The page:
Jonathan says that their sending—with the laying on of hands—still blesses him today, “That continues to be a source of encouragement when times get tough, knowing that God’s church has laid hands on me and sent me for this purpose.”
When Jonathan arrived in Turkmenistan in July 1995, there were only about twenty known Turkmen believers in the country and thirty foreign workers. He says, “Everyone knew everyone else, and we all met together for church each week.” One of the Christians Jonathan met was a European woman named Karla, who would become his wife. The two were on the same church-planting team in a town near the capital. Jonathan says he didn’t even consider romance as the pair worked side by side for two years, sharing the Gospel and baptizing people. Today the couple serves in Istanbul Turkey, where they’re also raising three children.
Turkey is 96 percent Muslim and only 0.007 percent Christian. Jonathan adds, “When you’re in a city with over 14 million people and only about 1,500 Turkish believers, you don’t run out of places to go. The harvest is plentiful but the laborers are few.”
While a typical day for Jonathan often includes meetings, phone calls, and emails about various OM initiatives, his favorite day is when his evangelism team hits the streets preaching to small crowds, distributing church invitations, or simply talking with people they meet. In a country like Turkey, this public witness requires boldness. Jonathan notes, “We’ve only been beat up once and only had rocks thrown at us once. I’ve seen God rescue us out of too many difficult situations to have any doubt about His ability to save.”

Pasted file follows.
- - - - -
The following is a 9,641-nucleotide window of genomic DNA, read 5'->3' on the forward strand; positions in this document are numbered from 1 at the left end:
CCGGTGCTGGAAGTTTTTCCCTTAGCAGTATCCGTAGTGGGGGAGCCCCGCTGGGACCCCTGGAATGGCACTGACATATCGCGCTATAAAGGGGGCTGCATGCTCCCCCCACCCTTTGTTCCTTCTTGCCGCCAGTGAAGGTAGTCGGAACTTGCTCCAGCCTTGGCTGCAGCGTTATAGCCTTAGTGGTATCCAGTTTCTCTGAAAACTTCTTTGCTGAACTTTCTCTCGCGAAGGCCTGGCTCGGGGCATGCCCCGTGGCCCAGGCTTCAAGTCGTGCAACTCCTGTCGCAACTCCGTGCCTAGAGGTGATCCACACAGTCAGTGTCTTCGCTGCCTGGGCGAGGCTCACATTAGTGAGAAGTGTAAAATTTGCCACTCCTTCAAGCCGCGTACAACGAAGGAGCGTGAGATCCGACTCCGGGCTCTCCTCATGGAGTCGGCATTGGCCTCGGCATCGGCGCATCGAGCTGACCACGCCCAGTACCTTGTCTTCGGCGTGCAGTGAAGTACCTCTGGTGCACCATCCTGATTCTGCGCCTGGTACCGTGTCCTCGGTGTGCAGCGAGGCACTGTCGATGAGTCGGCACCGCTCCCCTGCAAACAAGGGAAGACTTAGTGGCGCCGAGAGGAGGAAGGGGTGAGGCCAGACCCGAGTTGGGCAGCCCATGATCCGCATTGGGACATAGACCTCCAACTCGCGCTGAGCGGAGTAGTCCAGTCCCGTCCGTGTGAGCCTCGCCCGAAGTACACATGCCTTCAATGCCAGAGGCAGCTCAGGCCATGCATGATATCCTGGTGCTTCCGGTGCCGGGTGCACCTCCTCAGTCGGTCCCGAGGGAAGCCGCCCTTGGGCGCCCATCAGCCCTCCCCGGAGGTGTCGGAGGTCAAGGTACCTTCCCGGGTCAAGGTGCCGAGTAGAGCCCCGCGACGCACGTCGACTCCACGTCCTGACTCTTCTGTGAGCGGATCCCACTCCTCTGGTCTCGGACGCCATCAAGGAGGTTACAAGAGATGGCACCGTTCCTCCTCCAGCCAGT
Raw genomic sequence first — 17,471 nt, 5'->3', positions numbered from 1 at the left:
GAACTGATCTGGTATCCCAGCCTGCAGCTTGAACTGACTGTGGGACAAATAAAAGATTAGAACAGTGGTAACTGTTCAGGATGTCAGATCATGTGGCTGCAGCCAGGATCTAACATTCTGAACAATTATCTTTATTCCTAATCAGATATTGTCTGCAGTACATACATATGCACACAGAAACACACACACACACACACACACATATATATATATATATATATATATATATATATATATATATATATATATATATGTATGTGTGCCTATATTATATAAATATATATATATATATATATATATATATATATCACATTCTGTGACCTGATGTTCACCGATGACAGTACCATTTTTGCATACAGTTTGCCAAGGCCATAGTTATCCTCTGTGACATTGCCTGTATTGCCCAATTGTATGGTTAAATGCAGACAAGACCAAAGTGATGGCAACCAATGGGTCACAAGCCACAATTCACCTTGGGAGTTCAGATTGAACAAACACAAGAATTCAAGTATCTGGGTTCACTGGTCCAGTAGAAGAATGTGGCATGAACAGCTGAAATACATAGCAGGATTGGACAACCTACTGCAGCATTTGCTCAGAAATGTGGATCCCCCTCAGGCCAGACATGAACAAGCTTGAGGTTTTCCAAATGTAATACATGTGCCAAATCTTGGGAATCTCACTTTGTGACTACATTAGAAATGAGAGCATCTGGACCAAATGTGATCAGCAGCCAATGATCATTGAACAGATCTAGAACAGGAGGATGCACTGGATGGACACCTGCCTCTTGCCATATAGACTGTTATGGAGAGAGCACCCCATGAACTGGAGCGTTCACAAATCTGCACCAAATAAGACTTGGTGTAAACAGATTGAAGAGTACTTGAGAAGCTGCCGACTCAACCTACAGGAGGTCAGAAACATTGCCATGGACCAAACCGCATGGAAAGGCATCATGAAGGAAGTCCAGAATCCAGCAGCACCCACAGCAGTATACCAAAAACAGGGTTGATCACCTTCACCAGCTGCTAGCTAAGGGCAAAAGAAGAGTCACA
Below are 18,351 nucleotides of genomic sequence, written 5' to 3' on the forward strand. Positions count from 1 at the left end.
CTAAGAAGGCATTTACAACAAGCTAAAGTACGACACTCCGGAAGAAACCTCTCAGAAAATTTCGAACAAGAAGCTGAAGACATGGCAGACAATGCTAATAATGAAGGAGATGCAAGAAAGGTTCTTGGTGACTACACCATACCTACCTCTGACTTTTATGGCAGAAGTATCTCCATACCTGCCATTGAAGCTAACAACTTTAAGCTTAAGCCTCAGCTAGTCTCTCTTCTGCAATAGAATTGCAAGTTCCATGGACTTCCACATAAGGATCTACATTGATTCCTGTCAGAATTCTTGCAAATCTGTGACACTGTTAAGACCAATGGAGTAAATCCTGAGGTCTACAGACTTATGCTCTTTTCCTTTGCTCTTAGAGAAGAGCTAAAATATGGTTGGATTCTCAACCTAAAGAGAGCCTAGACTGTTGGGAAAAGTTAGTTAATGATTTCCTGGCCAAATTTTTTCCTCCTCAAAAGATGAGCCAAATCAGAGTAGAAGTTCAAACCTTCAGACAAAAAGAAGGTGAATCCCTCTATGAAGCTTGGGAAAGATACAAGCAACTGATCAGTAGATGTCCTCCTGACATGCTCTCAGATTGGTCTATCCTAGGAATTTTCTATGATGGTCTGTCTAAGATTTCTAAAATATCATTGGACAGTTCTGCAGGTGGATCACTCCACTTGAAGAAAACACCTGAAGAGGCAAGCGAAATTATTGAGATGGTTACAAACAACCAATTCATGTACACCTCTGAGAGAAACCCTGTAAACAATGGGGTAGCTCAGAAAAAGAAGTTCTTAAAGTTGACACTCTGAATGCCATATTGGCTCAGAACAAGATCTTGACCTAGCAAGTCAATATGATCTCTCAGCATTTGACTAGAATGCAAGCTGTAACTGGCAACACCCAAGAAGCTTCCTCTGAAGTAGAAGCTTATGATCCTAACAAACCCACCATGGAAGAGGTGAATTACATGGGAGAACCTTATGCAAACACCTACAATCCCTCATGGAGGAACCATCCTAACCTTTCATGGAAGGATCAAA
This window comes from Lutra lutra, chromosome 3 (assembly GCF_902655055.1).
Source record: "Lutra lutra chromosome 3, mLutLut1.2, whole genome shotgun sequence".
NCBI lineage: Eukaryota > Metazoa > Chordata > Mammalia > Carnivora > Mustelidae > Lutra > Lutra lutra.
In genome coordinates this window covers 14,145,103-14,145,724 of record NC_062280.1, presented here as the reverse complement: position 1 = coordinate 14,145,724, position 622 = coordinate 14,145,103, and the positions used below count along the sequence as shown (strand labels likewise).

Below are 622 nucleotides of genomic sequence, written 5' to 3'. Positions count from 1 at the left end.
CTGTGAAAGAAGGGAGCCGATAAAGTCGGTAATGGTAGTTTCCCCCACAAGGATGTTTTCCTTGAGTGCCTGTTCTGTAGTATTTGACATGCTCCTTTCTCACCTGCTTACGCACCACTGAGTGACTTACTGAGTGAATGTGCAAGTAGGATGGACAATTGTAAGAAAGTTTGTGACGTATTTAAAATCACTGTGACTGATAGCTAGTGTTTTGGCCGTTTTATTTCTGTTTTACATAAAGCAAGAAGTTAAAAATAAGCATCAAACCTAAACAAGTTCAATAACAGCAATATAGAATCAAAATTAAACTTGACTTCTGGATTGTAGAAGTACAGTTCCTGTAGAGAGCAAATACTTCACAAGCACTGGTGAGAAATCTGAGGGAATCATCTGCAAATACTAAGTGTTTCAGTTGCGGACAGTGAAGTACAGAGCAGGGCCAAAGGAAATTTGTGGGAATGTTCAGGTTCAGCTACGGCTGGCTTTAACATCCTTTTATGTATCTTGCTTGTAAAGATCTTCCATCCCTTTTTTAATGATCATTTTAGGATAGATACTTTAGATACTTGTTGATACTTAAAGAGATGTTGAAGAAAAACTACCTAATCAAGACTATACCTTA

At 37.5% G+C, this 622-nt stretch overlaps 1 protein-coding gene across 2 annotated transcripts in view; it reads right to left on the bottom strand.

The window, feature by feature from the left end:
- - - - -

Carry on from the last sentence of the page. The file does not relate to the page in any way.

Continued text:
Each Sabbath, Jonathan and his family worship in a church of about 80 people, most of whom are native to Turkey. The church was founded 20 years ago, but has only held official status for 12 years. “Whenever we have big evangelistic events or holiday services,” says Jonathan, “the police come and provide protection. We’re really grateful for the freedoms that have been granted to us here.”
Those freedoms have been hard-won.
Over the last decade, Jonathan has been involved in several court cases advocating for religious freedom. At one point, Jonathan was held for deportation, so he and others opened a case against the Interior Ministry to contest their expulsion. Surprisingly, the court issued an injunction to release Jonathan in just three days. When the case was heard, the court ruled in Jonathan’s favor. All charges were dropped. He explains, “I’ll never forget the look on the police chief’s face when my lawyer came to the deportation center with the court’s injunction. He said, ‘In all my years here I’ve never seen someone get such a court injunction.’” Jonathan adds, “The more I live the more I see how God loves to display his great power in and through our weakness.”
Jonathan doesn’t ask why he’s persecuted. Instead he claims, “The question for me, more and more, is why anyone who knows the God of the Bible would ever be silly enough to doubt such a great God's ability to save them from mere mortals. As the Bible says, ‘those who can do no more than kill the body’ (Luke 12:4).”
In Istanbul there are always those who are eager to talk about spiritual things. With a laugh, Jonathan says, “It’s evangelist heaven here! Just yesterday a young man prayed to receive Christ on the street, and last week a neighbor of ours told me, ‘I think I’m becoming a believer like you, but I still have lots of questions.’”
Because of OM’s ministry, Jonathan, his family, and his team are there to answer those questions.
Lord, we thank You for Your heart of compassion toward the lost and forgotten. For us You sent Your only Son. We ask You, in Your great mercy, to shine Your light into the darkest corners of this world. Use us as You will, Father, to bring the beauty of new life in Christ to those who have not yet heard, that they might also believe and follow Him.